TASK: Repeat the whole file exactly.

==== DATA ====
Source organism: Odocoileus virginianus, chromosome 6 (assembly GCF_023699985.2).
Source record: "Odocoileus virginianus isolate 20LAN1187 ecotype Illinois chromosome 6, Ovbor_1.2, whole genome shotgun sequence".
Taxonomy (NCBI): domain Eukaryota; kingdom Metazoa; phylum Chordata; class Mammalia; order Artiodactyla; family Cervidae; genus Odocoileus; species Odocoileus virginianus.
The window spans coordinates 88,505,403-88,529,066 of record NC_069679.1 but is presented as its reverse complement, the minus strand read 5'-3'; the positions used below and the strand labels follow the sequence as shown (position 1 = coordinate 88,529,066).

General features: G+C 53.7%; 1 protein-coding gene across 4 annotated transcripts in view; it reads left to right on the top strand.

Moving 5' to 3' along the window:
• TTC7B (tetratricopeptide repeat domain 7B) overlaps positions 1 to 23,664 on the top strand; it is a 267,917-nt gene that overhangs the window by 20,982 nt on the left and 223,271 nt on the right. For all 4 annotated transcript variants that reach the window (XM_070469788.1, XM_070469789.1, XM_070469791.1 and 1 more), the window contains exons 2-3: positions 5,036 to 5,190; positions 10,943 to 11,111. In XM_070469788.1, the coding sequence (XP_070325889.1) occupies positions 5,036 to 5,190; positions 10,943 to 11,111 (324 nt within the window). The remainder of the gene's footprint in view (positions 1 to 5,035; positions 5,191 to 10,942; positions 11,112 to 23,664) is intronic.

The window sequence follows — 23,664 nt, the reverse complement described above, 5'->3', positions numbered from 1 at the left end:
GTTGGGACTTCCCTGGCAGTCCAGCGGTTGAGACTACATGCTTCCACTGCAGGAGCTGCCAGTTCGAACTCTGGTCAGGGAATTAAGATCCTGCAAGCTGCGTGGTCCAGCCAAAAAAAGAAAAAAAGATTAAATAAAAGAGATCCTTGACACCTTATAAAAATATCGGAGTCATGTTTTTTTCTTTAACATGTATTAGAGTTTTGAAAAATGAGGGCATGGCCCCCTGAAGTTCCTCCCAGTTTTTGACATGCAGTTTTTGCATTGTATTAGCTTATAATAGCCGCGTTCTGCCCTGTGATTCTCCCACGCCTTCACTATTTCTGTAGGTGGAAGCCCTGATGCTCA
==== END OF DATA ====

Source organism: Odocoileus virginianus, chromosome 6 (assembly GCF_023699985.2).
Source record: "Odocoileus virginianus isolate 20LAN1187 ecotype Illinois chromosome 6, Ovbor_1.2, whole genome shotgun sequence".
Taxonomy (NCBI): domain Eukaryota; kingdom Metazoa; phylum Chordata; class Mammalia; order Artiodactyla; family Cervidae; genus Odocoileus; species Odocoileus virginianus.
The window spans coordinates 88,505,403-88,529,066 of record NC_069679.1 but is presented as its reverse complement, the minus strand read 5'-3'; the positions used below and the strand labels follow the sequence as shown (position 1 = coordinate 88,529,066).

General features: G+C 53.7%; 1 protein-coding gene across 4 annotated transcripts in view; it reads left to right on the top strand.

Moving 5' to 3' along the window:
• TTC7B (tetratricopeptide repeat domain 7B) overlaps positions 1 to 23,664 on the top strand; it is a 267,917-nt gene that overhangs the window by 20,982 nt on the left and 223,271 nt on the right. For all 4 annotated transcript variants that reach the window (XM_070469788.1, XM_070469789.1, XM_070469791.1 and 1 more), the window contains exons 2-3: positions 5,036 to 5,190; positions 10,943 to 11,111. In XM_070469788.1, the coding sequence (XP_070325889.1) occupies positions 5,036 to 5,190; positions 10,943 to 11,111 (324 nt within the window). The remainder of the gene's footprint in view (positions 1 to 5,035; positions 5,191 to 10,942; positions 11,112 to 23,664) is intronic.

The window sequence follows — 23,664 nt, the reverse complement described above, 5'->3', positions numbered from 1 at the left end:
GTTGGGACTTCCCTGGCAGTCCAGCGGTTGAGACTACATGCTTCCACTGCAGGAGCTGCCAGTTCGAACTCTGGTCAGGGAATTAAGATCCTGCAAGCTGCGTGGTCCAGCCAAAAAAAGAAAAAAAGATTAAATAAAAGAGATCCTTGACACCTTATAAAAATATCGGAGTCATGTTTTTTTCTTTAACATGTATTAGAGTTTTGAAAAATGAGGGCATGGCCCCCTGAAGTTCCTCCCAGTTTTTGACATGCAGTTTTTGCATTGTATTAGCTTATAATAGCCGCGTTCTGCCCTGTGATTCTCCCACGCCTTCACTATTTCTGTAGGTGGAAGCCCTGATGCTCA